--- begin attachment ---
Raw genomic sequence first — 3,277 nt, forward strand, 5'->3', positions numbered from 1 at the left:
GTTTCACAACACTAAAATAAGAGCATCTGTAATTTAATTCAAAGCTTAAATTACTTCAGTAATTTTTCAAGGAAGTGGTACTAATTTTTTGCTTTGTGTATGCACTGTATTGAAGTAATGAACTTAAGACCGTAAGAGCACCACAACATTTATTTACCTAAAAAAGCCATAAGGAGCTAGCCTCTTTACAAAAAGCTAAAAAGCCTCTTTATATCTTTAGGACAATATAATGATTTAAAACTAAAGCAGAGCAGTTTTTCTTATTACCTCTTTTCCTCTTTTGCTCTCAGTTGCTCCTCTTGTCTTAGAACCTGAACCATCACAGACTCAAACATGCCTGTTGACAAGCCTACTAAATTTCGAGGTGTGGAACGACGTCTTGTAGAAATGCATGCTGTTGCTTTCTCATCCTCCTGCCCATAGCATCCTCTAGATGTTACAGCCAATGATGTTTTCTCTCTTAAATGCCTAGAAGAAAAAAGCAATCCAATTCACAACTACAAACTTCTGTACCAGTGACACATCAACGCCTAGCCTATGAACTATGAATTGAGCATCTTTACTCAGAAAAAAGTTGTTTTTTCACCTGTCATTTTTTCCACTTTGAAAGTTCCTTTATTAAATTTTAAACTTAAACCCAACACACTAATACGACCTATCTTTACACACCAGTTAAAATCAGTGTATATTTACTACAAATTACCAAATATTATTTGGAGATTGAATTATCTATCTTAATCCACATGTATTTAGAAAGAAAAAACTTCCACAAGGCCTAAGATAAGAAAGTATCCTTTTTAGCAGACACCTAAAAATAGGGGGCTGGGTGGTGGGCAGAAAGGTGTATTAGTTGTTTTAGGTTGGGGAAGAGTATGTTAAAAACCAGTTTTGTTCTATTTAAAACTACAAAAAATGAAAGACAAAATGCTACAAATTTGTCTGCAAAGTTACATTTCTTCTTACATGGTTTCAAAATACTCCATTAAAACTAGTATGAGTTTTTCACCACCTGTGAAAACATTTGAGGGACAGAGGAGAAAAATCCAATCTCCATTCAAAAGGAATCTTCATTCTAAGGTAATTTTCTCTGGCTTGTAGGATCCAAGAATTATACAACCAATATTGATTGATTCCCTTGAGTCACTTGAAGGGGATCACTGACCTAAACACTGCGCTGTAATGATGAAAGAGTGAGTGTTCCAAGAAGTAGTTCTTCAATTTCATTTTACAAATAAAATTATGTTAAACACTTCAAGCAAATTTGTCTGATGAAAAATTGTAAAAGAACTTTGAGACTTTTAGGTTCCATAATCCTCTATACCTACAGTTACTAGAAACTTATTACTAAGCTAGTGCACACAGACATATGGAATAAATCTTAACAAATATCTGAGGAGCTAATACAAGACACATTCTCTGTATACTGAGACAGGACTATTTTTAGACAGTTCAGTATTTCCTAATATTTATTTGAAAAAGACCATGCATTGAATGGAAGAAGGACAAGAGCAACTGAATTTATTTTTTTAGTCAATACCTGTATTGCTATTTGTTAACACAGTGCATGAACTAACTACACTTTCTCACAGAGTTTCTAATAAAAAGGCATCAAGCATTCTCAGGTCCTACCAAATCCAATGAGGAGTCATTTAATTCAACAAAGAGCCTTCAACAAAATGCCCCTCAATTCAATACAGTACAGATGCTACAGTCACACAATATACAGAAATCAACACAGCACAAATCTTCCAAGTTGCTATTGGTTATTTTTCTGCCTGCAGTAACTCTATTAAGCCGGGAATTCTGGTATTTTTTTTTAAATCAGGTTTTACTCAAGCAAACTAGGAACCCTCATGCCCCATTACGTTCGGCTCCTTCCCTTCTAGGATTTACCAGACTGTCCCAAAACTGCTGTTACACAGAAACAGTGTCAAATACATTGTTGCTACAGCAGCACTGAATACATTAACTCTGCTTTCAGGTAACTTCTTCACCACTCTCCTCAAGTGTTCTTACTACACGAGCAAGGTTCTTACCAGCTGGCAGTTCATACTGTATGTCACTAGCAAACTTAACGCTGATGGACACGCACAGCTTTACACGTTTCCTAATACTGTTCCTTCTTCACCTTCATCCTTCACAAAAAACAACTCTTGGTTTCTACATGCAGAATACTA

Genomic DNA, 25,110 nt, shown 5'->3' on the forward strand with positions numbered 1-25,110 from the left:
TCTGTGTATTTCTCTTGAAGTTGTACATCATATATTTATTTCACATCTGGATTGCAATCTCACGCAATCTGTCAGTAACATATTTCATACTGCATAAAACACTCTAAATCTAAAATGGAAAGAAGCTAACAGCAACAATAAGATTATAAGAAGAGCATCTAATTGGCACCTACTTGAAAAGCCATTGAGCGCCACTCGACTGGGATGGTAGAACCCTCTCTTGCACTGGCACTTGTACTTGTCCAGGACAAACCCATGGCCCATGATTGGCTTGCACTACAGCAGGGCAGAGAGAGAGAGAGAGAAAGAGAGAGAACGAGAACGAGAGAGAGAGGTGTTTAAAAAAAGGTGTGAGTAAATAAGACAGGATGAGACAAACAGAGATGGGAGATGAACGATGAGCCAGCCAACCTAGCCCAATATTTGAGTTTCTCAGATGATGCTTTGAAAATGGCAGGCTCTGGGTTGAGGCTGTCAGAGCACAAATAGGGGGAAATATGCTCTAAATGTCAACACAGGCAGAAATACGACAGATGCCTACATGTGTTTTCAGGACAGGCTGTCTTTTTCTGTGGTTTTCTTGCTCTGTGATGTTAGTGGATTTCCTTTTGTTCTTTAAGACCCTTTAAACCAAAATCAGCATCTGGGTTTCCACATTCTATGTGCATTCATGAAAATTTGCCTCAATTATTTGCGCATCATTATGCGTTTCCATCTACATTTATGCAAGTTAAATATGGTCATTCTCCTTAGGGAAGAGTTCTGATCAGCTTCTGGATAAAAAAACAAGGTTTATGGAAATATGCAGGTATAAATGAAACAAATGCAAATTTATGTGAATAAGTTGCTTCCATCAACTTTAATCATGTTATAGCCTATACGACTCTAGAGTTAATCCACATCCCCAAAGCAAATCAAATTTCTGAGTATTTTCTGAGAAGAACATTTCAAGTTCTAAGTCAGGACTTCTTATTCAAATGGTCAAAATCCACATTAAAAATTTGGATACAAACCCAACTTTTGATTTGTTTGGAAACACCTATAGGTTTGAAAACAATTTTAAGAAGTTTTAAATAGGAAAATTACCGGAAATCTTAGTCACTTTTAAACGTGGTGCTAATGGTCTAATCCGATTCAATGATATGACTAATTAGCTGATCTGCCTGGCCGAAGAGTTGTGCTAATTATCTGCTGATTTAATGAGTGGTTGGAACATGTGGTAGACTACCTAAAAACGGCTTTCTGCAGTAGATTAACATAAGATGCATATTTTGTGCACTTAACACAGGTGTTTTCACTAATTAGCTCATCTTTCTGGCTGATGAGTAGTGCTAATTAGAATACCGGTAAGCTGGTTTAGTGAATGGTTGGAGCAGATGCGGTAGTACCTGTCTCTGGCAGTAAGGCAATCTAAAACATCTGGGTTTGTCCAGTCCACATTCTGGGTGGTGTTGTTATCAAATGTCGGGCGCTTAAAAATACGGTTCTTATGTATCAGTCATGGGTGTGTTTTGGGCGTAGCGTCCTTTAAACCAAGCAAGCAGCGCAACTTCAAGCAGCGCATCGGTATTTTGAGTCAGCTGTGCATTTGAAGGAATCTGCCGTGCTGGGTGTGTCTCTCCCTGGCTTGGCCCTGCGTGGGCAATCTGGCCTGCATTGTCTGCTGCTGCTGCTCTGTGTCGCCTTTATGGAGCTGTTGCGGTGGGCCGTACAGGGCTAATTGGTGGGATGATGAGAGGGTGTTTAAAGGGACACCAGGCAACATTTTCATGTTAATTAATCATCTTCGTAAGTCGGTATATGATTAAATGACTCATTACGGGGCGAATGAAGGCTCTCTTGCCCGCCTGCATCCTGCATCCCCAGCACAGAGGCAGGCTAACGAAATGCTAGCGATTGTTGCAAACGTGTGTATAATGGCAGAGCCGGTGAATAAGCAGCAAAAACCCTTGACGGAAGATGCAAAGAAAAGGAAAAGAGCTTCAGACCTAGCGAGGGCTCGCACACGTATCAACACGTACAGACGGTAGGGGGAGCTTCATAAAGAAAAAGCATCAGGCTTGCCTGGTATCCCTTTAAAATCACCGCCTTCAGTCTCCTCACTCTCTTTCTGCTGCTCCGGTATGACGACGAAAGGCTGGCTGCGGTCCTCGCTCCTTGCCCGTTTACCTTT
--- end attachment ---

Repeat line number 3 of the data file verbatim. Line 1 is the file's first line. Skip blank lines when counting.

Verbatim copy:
Genomic DNA, 25,110 nt, shown 5'->3' on the forward strand with positions numbered 1-25,110 from the left: